This is how the younger generation is reacting to all the attention that the proposals for an electoral reform are receiving from all quarters. They are aware that the question of eliminating the compulsory declaration of community made by a prospective candidate is an urgency given the constitutional case put up by Resistans ek Alternativ before the Supreme Court. But our youngsters are doubtful about the sincerity of our politicians to find a solution to the whole issue. They believe that most of our politicians have ulterior motives and are trying to mobilise their partisans along their sectarian interests.
The younger generation refuses to tag along and they do not believe that there will be an iota of change for the good of the country even if the electoral reform is undertaken in its best possible manner. They see it all as a ploy, given that the general elections are not too far, with the present government trying to hold on to power and the opposition parties trying to throw them out. They cannot understand why these political parties propose electoral reforms at the end of their mandates when they are unpopular and are no longer credible. ‘Is it not done deliberately to divert people’s attention from the never-ending scandals, the nepotism and profiteering, the social ills and the increase in insecurity all around?’ they ask.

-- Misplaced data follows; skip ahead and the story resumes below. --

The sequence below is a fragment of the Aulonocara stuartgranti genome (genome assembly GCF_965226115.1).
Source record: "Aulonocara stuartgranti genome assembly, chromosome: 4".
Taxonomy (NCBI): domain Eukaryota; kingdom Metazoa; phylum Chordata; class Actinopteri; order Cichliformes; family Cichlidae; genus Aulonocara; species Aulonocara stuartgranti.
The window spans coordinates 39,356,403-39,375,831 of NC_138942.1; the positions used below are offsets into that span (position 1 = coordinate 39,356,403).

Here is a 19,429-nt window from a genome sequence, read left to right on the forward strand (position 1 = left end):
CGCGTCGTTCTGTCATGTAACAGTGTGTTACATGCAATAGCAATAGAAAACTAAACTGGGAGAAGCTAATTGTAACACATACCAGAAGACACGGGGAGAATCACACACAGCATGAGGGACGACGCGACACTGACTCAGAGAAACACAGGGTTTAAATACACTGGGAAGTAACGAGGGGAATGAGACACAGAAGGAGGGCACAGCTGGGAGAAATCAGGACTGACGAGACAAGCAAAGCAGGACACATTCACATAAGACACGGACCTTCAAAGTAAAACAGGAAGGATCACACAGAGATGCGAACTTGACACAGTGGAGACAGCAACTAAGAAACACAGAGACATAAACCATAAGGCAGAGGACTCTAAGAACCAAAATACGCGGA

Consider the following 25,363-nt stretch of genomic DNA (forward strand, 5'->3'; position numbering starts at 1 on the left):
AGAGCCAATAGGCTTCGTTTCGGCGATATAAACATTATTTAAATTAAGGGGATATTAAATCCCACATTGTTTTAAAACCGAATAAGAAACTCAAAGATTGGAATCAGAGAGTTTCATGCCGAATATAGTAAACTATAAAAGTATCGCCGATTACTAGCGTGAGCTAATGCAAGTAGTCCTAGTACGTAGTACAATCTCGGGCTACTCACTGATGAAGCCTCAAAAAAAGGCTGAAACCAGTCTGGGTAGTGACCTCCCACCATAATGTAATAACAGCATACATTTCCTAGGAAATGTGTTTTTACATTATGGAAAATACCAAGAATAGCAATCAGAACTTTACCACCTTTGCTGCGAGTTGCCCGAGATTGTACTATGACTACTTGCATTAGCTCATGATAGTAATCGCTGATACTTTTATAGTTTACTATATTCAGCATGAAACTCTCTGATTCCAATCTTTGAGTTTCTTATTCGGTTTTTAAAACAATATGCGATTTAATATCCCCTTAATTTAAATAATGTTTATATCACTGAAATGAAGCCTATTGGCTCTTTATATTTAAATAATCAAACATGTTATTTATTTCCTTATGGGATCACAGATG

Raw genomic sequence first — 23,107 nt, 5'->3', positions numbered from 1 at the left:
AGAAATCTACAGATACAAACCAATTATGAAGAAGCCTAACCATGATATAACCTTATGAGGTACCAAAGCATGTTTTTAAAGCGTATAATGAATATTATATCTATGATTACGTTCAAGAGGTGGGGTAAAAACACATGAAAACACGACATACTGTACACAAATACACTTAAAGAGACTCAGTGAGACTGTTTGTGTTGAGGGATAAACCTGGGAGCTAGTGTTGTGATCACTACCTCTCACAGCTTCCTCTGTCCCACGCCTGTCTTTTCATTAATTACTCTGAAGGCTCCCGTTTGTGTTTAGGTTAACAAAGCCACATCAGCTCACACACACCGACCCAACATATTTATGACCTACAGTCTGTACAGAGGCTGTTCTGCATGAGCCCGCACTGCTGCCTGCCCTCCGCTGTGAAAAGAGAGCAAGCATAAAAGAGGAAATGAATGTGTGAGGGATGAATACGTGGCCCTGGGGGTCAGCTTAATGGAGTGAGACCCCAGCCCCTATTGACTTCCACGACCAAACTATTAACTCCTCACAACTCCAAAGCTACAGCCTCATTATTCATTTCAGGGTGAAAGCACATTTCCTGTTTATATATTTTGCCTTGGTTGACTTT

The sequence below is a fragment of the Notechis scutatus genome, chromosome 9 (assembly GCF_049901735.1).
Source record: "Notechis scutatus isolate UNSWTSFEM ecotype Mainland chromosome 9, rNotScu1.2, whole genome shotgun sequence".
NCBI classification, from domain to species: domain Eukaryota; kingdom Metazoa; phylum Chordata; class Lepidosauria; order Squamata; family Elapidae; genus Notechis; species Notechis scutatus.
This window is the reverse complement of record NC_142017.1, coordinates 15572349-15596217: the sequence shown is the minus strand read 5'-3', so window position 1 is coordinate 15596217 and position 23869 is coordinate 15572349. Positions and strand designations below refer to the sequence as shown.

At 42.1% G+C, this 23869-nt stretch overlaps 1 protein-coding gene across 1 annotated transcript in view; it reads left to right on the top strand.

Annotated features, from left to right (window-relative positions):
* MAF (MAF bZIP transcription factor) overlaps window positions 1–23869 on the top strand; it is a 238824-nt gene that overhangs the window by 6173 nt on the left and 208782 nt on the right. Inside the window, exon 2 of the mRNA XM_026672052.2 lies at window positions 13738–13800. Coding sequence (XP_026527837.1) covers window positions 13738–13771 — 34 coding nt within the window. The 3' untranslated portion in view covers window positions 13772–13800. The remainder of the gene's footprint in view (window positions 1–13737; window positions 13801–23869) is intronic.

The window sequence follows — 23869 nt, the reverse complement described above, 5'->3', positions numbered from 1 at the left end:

These youngsters think there are other priorities that the Government, the opposition, the media and the general public should equally be concerned about. These are the youngsters who do not have the means and desire to migrate to greener pastures abroad. They have presently few choices and few job opportunities. Youth unemployment rate, which is proving to be much more difficult to tackle, has picked up again reaching 27.5% in the second quarter of 2018, and many of the youngsters are among the 10,000 graduates currently unemployed or underemployed and their future looks bleak. Several of these same youngsters are being employed on contract basis such as the Youth Employment Programme and National Skills Development Programme with poor working conditions and they feel that they are being exploited. These schemes are mere palliatives. They cannot think of building a future career on the basis of these short-term skill formations and placements. They need something more concrete, more permanent, and for the long term.